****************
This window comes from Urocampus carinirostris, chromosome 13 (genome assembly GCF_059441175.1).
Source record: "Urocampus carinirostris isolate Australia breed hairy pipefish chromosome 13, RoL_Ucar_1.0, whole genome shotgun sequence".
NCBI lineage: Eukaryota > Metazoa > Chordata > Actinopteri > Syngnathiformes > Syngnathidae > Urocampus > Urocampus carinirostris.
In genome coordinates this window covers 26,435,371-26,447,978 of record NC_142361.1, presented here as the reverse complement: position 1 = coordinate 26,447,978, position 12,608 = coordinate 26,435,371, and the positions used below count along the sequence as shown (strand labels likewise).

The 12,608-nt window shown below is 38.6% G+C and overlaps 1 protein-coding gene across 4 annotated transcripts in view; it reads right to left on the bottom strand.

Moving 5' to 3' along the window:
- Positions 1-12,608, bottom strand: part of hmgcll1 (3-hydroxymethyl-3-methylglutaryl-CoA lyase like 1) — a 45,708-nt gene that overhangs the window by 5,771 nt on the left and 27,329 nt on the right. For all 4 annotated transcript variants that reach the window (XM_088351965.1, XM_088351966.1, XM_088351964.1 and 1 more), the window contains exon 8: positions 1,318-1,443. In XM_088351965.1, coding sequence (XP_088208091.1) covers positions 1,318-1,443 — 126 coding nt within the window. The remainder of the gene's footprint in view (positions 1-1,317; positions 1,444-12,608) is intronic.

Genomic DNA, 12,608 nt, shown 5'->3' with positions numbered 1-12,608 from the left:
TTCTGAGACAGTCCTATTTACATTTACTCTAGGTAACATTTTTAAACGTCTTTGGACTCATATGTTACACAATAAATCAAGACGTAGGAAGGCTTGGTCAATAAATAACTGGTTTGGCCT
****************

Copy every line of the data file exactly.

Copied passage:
This window comes from Urocampus carinirostris, chromosome 13 (genome assembly GCF_059441175.1).
Source record: "Urocampus carinirostris isolate Australia breed hairy pipefish chromosome 13, RoL_Ucar_1.0, whole genome shotgun sequence".
NCBI lineage: Eukaryota > Metazoa > Chordata > Actinopteri > Syngnathiformes > Syngnathidae > Urocampus > Urocampus carinirostris.
In genome coordinates this window covers 26,435,371-26,447,978 of record NC_142361.1, presented here as the reverse complement: position 1 = coordinate 26,447,978, position 12,608 = coordinate 26,435,371, and the positions used below count along the sequence as shown (strand labels likewise).

The 12,608-nt window shown below is 38.6% G+C and overlaps 1 protein-coding gene across 4 annotated transcripts in view; it reads right to left on the bottom strand.

Moving 5' to 3' along the window:
- Positions 1-12,608, bottom strand: part of hmgcll1 (3-hydroxymethyl-3-methylglutaryl-CoA lyase like 1) — a 45,708-nt gene that overhangs the window by 5,771 nt on the left and 27,329 nt on the right. For all 4 annotated transcript variants that reach the window (XM_088351965.1, XM_088351966.1, XM_088351964.1 and 1 more), the window contains exon 8: positions 1,318-1,443. In XM_088351965.1, coding sequence (XP_088208091.1) covers positions 1,318-1,443 — 126 coding nt within the window. The remainder of the gene's footprint in view (positions 1-1,317; positions 1,444-12,608) is intronic.

Genomic DNA, 12,608 nt, shown 5'->3' with positions numbered 1-12,608 from the left:
TTCTGAGACAGTCCTATTTACATTTACTCTAGGTAACATTTTTAAACGTCTTTGGACTCATATGTTACACAATAAATCAAGACGTAGGAAGGCTTGGTCAATAAATAACTGGTTTGGCCT